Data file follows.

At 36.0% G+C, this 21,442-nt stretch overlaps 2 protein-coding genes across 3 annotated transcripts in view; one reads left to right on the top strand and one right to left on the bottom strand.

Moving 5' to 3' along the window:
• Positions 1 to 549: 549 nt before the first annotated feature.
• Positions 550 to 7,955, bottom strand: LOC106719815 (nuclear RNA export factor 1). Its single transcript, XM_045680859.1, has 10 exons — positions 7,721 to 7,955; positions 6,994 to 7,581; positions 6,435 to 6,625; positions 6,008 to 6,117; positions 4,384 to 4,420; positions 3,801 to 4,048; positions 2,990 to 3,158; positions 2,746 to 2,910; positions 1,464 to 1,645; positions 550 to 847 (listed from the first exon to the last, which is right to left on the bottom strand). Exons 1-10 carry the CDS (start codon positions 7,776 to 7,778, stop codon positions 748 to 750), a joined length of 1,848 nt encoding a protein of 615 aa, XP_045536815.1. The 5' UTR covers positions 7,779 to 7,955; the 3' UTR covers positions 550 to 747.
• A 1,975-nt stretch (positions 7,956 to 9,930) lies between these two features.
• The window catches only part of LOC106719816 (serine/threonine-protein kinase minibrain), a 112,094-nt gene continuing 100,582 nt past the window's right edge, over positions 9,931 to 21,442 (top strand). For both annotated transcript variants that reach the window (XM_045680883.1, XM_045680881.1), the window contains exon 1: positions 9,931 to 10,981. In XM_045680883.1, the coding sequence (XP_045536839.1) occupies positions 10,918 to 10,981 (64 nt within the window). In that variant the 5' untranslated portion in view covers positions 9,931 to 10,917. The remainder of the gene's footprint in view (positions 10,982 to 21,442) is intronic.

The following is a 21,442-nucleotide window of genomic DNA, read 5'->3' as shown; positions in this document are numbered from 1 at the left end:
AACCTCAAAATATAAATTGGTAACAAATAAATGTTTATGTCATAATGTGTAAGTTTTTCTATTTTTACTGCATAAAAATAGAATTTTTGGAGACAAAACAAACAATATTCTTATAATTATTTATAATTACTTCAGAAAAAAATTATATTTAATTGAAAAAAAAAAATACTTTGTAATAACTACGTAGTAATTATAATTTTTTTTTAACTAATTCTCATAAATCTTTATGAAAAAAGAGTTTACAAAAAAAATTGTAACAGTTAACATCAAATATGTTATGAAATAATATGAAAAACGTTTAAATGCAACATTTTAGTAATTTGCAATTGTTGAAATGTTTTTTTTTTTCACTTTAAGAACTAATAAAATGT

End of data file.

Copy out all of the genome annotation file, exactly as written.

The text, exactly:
At 36.0% G+C, this 21,442-nt stretch overlaps 2 protein-coding genes across 3 annotated transcripts in view; one reads left to right on the top strand and one right to left on the bottom strand.

Moving 5' to 3' along the window:
• Positions 1 to 549: 549 nt before the first annotated feature.
• Positions 550 to 7,955, bottom strand: LOC106719815 (nuclear RNA export factor 1). Its single transcript, XM_045680859.1, has 10 exons — positions 7,721 to 7,955; positions 6,994 to 7,581; positions 6,435 to 6,625; positions 6,008 to 6,117; positions 4,384 to 4,420; positions 3,801 to 4,048; positions 2,990 to 3,158; positions 2,746 to 2,910; positions 1,464 to 1,645; positions 550 to 847 (listed from the first exon to the last, which is right to left on the bottom strand). Exons 1-10 carry the CDS (start codon positions 7,776 to 7,778, stop codon positions 748 to 750), a joined length of 1,848 nt encoding a protein of 615 aa, XP_045536815.1. The 5' UTR covers positions 7,779 to 7,955; the 3' UTR covers positions 550 to 747.
• A 1,975-nt stretch (positions 7,956 to 9,930) lies between these two features.
• The window catches only part of LOC106719816 (serine/threonine-protein kinase minibrain), a 112,094-nt gene continuing 100,582 nt past the window's right edge, over positions 9,931 to 21,442 (top strand). For both annotated transcript variants that reach the window (XM_045680883.1, XM_045680881.1), the window contains exon 1: positions 9,931 to 10,981. In XM_045680883.1, the coding sequence (XP_045536839.1) occupies positions 10,918 to 10,981 (64 nt within the window). In that variant the 5' untranslated portion in view covers positions 9,931 to 10,917. The remainder of the gene's footprint in view (positions 10,982 to 21,442) is intronic.

The following is a 21,442-nucleotide window of genomic DNA, read 5'->3' as shown; positions in this document are numbered from 1 at the left end:
AACCTCAAAATATAAATTGGTAACAAATAAATGTTTATGTCATAATGTGTAAGTTTTTCTATTTTTACTGCATAAAAATAGAATTTTTGGAGACAAAACAAACAATATTCTTATAATTATTTATAATTACTTCAGAAAAAAATTATATTTAATTGAAAAAAAAAAATACTTTGTAATAACTACGTAGTAATTATAATTTTTTTTTAACTAATTCTCATAAATCTTTATGAAAAAAGAGTTTACAAAAAAAATTGTAACAGTTAACATCAAATATGTTATGAAATAATATGAAAAACGTTTAAATGCAACATTTTAGTAATTTGCAATTGTTGAAATGTTTTTTTTTTTCACTTTAAGAACTAATAAAATGT